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Although it is mostly beneficial for a business to craft a good mission statement, there are some situations where a mission statement can be considered pointless or not useful to a business.
Unrealistic: In most cases, mission statements turn out to be unrealistic and far too optimistic. An unrealistic mission statement can also affect the performance and morale of the employees within the workplace. This is because an unrealistic mission statement would reduce the likelihood of employees being able to meet this standard which could demotivate employees in the long term. Unrealistic mission statements also serve no purpose and can be considered a waste of management's time. Another issue which could arise from an unrealistic mission statement is that poor decisions could be made in an attempt to achieve this goal which has the potential to harm the business and be seen as a waste of both time and resources.
Waste of time and resources: Mission statements require planning. This takes time and effort for those who are responsible for creating the mission statement. If the mission statement is not achieved, then the process of creating the mission statement could be seen as a waste of time for all of the people involved. A lot of thought and time can be spent in designing a good mission statement, and to have all of that time wasted is not what businesses can afford. The wasted time could have been spent on much more important tasks within the organisation such as decision-making for the business.
- “What do we do?” — The mission statement should clearly outline the main purpose of the organisation, and what they do.
- “How do we do it?” — It should also mention how one plans on achieving the mission statement.
- “Whom do we do it for?” — The audience of the mission statement should be clearly stated within the mission statement.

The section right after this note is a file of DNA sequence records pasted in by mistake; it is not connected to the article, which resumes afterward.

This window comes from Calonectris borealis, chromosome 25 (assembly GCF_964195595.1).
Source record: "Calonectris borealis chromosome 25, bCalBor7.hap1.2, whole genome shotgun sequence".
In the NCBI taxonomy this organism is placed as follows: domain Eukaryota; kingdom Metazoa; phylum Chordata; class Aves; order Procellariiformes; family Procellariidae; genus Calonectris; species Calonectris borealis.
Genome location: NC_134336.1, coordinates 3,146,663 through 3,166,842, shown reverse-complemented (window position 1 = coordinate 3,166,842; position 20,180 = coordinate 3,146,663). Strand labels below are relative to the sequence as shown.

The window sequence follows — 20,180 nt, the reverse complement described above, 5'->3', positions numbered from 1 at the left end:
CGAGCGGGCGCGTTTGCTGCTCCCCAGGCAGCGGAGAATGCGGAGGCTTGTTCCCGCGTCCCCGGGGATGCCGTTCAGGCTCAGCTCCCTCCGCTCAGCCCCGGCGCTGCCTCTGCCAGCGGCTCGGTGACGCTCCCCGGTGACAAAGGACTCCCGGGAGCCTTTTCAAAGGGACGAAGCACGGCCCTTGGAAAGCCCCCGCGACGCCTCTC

- “What value are we bringing?” — The benefits and values of the mission statement should be clearly outlined.
When designing a mission statement, it should be very clear to the audience what the purpose of it is. It is ideal for a business to be able to communicate their mission, goals and objectives to the reader without including any unnecessary information through the mission statement.
Richard Branson has commented on ways of crafting a good mission statement; he explains the importance of having a mission statement that is clear and straight to the point and does not contain unnecessary baffling. He went on to analyse a mission statement, using Yahoo's mission statement at the time (2013) as an example. In his evaluation of the mission statement, he seemed to suggest that while the statement sounded interesting, most people would not be able to understand the message it is putting across. In other words the message of the mission statement potentially meant nothing to the audience.
|“||This further backs up the idea that a good mission statement is one that is clear and answers the right questions in a simple manner, and does not over complicate things. An example of a good mission statement would be Google's, which is "to organise the world's information and make it universally accessible and useful."[not in citation given]||”|
- "Mission Statement". Small Business Encyclopedia. Entrepreneur Media, Inc. 2017. Retrieved 2015-11-01.
- Gibson, C. Kendrick; Newton, David J.; Cochran, Daniel S. (1992). "An empirical investigation of the nature of hospital mission statements". In Brown, Montague. Health Care Management: Strategy, Structure, and Process. Health Care Management Review Series. Gaithersburg, MD: Aspen Publishers. pp. 47–58. ISBN 978-0-8342-0299-3. OCLC 25281735. Retrieved 2017-04-13 – via Google Books.
A frequently quoted definition of a mission statement is that it ‘is a broadly defined but enduring statement of purpose that distinguishes the organization from others of its type and identifies the scope of its operations in product (service) and market terms.’
- Hill, Charles; Jones, Gareth (2008). "Strategic Leadership: Managing the Strategy-Making Process for Competitive Advantage". Strategic Management: An Integrated Approach (8th ed.). Mason, OH: South-Western Educational Publishing. p. 11. ISBN 978-0-618-89469-7. OCLC 238715134 – via Google Books.